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A C++ Producer-Consumer Concurrency Template Library

January 04:

Producer-consumer is a well-known C++ concurrency pattern that's been applied to applications ranging from scientific simulations (where multitasked computations are accomplished by using a pool of worker processes and a managing process that maintains the pace of progress) to image processing (where raster image data sets are filtered through multithreaded mask algorithms). It's also been applied to distributed parallel computing, where a concurrent network server responds to client requests with a pool of request handler threads. Existing implementations of the producer-consumer model (also referred to as the master-slave model) tend to be either narrowed to certain applications or bound to specific OS platforms (because of platform-specific threading and synchronization techniques). In this article, I present a C++ template-based and multithreaded producer-consumer implementation that's based on the C++ Standard Template Library (STL) and Boost::Threads library [1]. The complete source code for the implementation is available at http://www.cuj.com/code/.

My goal in developing this implementation was to abstract the producer-consumer algorithm, making it easier for other applications to adopt [2]. For instance, imagine a web server scenario in which a listening server accepts client connection requests, then processes the requests once connections are made. To be more responsive, the server may hand over an accepted client connection to a pool of worker threads by assigning the socket to a task list. The server then returns without blocking its listening mode and waits for new network connection requests. A worker thread removes the socket later from the list for further processing.

A producer-consumer pattern is chainable, making it useful in layered or multitier systems. In other words, consumers of a prior producer-consumer (PC) process (say, "production") can be the producers of a subsequent production. To extend the web server example, the worker threads that process the connections perhaps merely read the request content, then relay the requests immediately to a back-end database request queue. The subsequent database queries can be done by another PC process, where a pool of database access threads at the other end of the database-request queue pick up the query requests and fulfill the actual query tasks.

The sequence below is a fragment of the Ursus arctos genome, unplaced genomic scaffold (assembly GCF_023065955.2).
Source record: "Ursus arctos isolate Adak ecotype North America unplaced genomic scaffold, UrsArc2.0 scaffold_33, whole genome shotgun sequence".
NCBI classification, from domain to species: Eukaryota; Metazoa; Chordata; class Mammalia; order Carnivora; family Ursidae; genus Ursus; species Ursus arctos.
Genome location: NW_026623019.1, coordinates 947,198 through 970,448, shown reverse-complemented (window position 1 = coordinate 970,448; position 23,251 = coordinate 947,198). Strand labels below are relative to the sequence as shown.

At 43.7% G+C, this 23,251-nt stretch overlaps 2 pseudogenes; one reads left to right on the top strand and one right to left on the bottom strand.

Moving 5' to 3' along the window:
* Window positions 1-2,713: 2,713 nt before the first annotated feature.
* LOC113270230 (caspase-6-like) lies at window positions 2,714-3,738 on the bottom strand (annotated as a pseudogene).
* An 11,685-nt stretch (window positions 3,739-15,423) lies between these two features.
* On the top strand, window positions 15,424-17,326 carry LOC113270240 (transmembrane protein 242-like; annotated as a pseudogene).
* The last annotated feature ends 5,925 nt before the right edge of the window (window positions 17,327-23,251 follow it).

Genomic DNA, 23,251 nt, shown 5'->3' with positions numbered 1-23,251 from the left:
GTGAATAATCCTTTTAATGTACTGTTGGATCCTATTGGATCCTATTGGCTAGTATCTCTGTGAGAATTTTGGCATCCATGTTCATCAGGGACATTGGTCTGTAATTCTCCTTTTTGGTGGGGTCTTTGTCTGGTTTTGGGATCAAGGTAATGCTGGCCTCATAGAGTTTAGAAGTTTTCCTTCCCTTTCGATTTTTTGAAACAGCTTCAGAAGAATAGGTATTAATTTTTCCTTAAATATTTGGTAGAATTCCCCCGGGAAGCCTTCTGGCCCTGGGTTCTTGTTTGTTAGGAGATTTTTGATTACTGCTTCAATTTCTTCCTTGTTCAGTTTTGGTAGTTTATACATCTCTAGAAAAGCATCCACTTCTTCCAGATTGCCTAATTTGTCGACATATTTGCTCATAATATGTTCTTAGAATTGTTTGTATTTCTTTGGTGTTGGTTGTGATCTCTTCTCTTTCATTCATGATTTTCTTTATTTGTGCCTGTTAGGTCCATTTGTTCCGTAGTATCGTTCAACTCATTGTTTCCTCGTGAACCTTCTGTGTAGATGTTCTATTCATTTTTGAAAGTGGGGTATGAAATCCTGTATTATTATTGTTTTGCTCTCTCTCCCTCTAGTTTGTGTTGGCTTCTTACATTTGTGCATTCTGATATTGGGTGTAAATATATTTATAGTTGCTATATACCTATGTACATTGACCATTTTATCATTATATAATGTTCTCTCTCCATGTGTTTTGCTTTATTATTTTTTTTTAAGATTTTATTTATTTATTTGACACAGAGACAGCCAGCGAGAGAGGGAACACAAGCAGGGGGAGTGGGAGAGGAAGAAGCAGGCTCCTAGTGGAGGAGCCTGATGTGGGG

Generally, there can be multiple task schedulers (producers) that create task objects. Matching the number of producers to the number of consumers is often a runtime performance tuning requirement. The separation of producer and consumer in the PC model meets the requirement. A task holding and delivery queue is necessary for implementing a PC model. To summarize, producers in a PC model create and place tasks onto a predefined task-delivery queue without waiting for them to be processed. Consumers (task handlers) at the other end of the delivery queue retrieve the tasks and process them later. Figure 1 illustrates the PC workflow and lists the requirements.